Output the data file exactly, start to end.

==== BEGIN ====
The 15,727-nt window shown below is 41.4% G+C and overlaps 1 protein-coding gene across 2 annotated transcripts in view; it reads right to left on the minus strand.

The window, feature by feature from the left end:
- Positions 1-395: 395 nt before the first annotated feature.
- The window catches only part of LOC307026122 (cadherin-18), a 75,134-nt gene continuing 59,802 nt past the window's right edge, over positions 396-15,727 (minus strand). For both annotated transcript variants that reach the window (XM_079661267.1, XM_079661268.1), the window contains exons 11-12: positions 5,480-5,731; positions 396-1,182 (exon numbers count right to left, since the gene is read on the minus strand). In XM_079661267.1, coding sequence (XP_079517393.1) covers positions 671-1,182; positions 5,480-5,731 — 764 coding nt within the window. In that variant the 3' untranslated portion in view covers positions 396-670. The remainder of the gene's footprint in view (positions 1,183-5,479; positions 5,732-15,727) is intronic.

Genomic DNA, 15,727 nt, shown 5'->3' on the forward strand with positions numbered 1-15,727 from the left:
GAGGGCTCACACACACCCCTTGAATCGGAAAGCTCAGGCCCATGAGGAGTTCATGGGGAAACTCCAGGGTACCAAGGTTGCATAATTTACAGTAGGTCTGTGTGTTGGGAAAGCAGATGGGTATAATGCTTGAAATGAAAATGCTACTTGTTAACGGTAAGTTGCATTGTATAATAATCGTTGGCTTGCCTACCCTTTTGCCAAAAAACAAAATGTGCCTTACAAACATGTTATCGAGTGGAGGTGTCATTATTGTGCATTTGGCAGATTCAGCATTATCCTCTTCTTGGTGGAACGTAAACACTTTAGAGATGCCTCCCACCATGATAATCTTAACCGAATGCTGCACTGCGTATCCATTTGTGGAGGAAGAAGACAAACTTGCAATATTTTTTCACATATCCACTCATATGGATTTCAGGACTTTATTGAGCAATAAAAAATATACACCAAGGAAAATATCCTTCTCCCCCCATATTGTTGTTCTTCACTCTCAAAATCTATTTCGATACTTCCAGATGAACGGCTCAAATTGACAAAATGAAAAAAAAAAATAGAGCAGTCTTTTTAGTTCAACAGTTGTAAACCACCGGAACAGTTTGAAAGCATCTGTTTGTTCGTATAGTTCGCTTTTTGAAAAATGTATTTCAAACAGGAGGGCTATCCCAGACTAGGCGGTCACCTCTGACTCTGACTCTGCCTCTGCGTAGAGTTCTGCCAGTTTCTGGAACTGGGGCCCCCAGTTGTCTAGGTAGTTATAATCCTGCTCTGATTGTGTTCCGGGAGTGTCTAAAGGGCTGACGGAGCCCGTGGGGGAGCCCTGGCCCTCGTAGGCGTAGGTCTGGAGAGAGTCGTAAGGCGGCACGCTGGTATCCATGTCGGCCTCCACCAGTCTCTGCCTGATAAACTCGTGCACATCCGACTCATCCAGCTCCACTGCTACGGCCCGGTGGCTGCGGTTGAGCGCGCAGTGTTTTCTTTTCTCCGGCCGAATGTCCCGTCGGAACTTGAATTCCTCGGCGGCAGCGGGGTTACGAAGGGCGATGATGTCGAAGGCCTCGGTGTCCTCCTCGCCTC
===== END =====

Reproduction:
The 15,727-nt window shown below is 41.4% G+C and overlaps 1 protein-coding gene across 2 annotated transcripts in view; it reads right to left on the minus strand.

The window, feature by feature from the left end:
- Positions 1-395: 395 nt before the first annotated feature.
- The window catches only part of LOC307026122 (cadherin-18), a 75,134-nt gene continuing 59,802 nt past the window's right edge, over positions 396-15,727 (minus strand). For both annotated transcript variants that reach the window (XM_079661267.1, XM_079661268.1), the window contains exons 11-12: positions 5,480-5,731; positions 396-1,182 (exon numbers count right to left, since the gene is read on the minus strand). In XM_079661267.1, coding sequence (XP_079517393.1) covers positions 671-1,182; positions 5,480-5,731 — 764 coding nt within the window. In that variant the 3' untranslated portion in view covers positions 396-670. The remainder of the gene's footprint in view (positions 1,183-5,479; positions 5,732-15,727) is intronic.

Genomic DNA, 15,727 nt, shown 5'->3' on the forward strand with positions numbered 1-15,727 from the left:
GAGGGCTCACACACACCCCTTGAATCGGAAAGCTCAGGCCCATGAGGAGTTCATGGGGAAACTCCAGGGTACCAAGGTTGCATAATTTACAGTAGGTCTGTGTGTTGGGAAAGCAGATGGGTATAATGCTTGAAATGAAAATGCTACTTGTTAACGGTAAGTTGCATTGTATAATAATCGTTGGCTTGCCTACCCTTTTGCCAAAAAACAAAATGTGCCTTACAAACATGTTATCGAGTGGAGGTGTCATTATTGTGCATTTGGCAGATTCAGCATTATCCTCTTCTTGGTGGAACGTAAACACTTTAGAGATGCCTCCCACCATGATAATCTTAACCGAATGCTGCACTGCGTATCCATTTGTGGAGGAAGAAGACAAACTTGCAATATTTTTTCACATATCCACTCATATGGATTTCAGGACTTTATTGAGCAATAAAAAATATACACCAAGGAAAATATCCTTCTCCCCCCATATTGTTGTTCTTCACTCTCAAAATCTATTTCGATACTTCCAGATGAACGGCTCAAATTGACAAAATGAAAAAAAAAAATAGAGCAGTCTTTTTAGTTCAACAGTTGTAAACCACCGGAACAGTTTGAAAGCATCTGTTTGTTCGTATAGTTCGCTTTTTGAAAAATGTATTTCAAACAGGAGGGCTATCCCAGACTAGGCGGTCACCTCTGACTCTGACTCTGCCTCTGCGTAGAGTTCTGCCAGTTTCTGGAACTGGGGCCCCCAGTTGTCTAGGTAGTTATAATCCTGCTCTGATTGTGTTCCGGGAGTGTCTAAAGGGCTGACGGAGCCCGTGGGGGAGCCCTGGCCCTCGTAGGCGTAGGTCTGGAGAGAGTCGTAAGGCGGCACGCTGGTATCCATGTCGGCCTCCACCAGTCTCTGCCTGATAAACTCGTGCACATCCGACTCATCCAGCTCCACTGCTACGGCCCGGTGGCTGCGGTTGAGCGCGCAGTGTTTTCTTTTCTCCGGCCGAATGTCCCGTCGGAACTTGAATTCCTCGGCGGCAGCGGGGTTACGAAGGGCGATGATGTCGAAGGCCTCGGTGTCCTCCTCGCCTC